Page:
Miller tells Rolling Stone: Bonds, Lance 'cheating'

GARMISCH-PARTENKIRCHEN, Germany -- Here we go again with Bode Miller.

Just as the brash World Cup champion skier decided to skip this weekend's events to rest up for the Torino Games and get away from media scrutiny, Miller suggested in an interview with Rolling Stone that Barry Bonds and Lance Armstrong took performance-enhancing drugs.

"Right now, if you want to cheat, you can: Barry Bonds and those guys are just knowingly cheating, but there's all sorts of loopholes," he told the magazine. "If you say it has to be 'knowingly,' you do what Lance Armstrong and all those guys do, where every morning their doctor gives them a box of pills and they don't ask anything, they just take the pills."

Bonds' agent, Jeff Borris, declined to respond to Miller's comments. Telephone and e-mail messages left with Armstrong representatives were not immediately returned Thursday.

U.S. Ski and Snowboard Association spokesman Tom Kelly said the organization had no response.

Miller, who competed in 136 straight World Cup races and last missed a race in March 2002, will skip the downhill and super-G this weekend. The U.S. Ski Team hopes Miller's short vacation, during which he plans to rest and play golf with younger brother Chelone, will help him focus before next month's Olympics.

"It might be a good way for him to ground himself a bit," U.S. speed coach John McBride said. "I think it's great he's with his brother. Not only getting away from the sports but putting everything in perspective."

Chelone Miller suffered severe head injuries in a motorcycle crash three months ago in New Hampshire.

Miller, who loathes excessive media attention, has been the object of intense scrutiny all season -- much of it brought on by candid comments made to the press. In the Rolling Stone interview, which hits newsstands Friday, Miller reiterates his disdain for the
current state of drug testing.

"The drug-regulation system is a weird, bad system, and all I'm asking is that we talk about it," he said.

Bonds told a federal grand jury in 2003 that he used substances given to him by a trainer who was later indicted in a steroid-distribution ring but said he didn't know they were steroids, according to a newspaper report. Armstrong has long been dogged by doping rumors, including a French newspaper's claims to have evidence, but the seven-time Tour de France winner has always maintained that he is clean and has never tested positive.

Miller told Rolling Stone that he's worried someone will try and frame him for substance abuse. In October, he infuriated officials by calling for liberalized doping and was fined last month for refusing to take a routine boot test after a World Cup slalom race.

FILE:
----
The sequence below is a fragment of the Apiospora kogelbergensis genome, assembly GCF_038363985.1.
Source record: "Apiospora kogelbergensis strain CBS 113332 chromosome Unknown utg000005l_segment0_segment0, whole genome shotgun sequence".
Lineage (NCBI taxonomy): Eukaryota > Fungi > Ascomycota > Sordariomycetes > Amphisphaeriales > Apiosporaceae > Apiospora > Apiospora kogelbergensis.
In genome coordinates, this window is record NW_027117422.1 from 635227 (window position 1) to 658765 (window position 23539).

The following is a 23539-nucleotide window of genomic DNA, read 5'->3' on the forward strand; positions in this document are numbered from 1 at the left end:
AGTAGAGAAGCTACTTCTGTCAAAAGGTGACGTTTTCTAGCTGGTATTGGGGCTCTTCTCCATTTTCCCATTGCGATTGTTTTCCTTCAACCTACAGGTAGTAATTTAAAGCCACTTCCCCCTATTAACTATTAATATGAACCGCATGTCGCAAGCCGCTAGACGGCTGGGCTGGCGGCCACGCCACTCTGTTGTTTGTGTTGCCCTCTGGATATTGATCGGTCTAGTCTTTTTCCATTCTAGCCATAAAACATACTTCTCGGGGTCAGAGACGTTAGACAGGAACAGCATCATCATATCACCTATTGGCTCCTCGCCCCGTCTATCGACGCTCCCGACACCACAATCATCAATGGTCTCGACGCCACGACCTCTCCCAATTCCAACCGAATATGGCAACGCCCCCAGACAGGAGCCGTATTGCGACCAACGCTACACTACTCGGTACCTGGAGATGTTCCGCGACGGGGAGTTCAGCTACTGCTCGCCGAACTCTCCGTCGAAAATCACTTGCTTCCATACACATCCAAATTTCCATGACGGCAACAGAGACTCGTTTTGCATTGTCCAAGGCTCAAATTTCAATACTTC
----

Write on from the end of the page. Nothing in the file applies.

Miller made more headlines by suggesting in an interview with "60 Minutes" that he had raced while under the influence of alcohol.

He apologized for those comments in Wengen, Switzerland, but was fined the following day for completing a slalom despite straddling a gate. That night, Miller skipped the mandatory bib draw ceremony in the town square, prompting officials to give him a later start number for the next day's downhill.

Though he still shows signs of greatness, Miller hasn't enjoyed the same success as last season when he became the first American to win the overall World Cup title in 22 years.

At this point last year, Miller had six wins and four other podium finishes. So far this season, he has one victory and four other top-three finishes. Adding to the frustration, Miller has only completed two of seven slaloms.

"We haven't had the slalom training needed to get his equipment tested and his knee is a bit of an issue," McBride said.

Miller is currently fourth in the overall standings and trails overall leader Benjamin Raich by 264 points. Raich has 952 points, followed by Michael Walchhofer with 704 and Daron Rahlves with 689.

"The whole thing with [the TV interview] bothered him. I think maybe a little time off will help him gain perspective on the whole thing and why he does it and how important it is to him. What he's capable of achieving," McBride said. "Right now the important
thing is for him to come into the Olympics on top of his game."

Miller plans to compete in all five events at the Olympics and is expected to race in Chamonix, France, on Feb. 3-4 -- the final World Cup men's race before the Torino Games.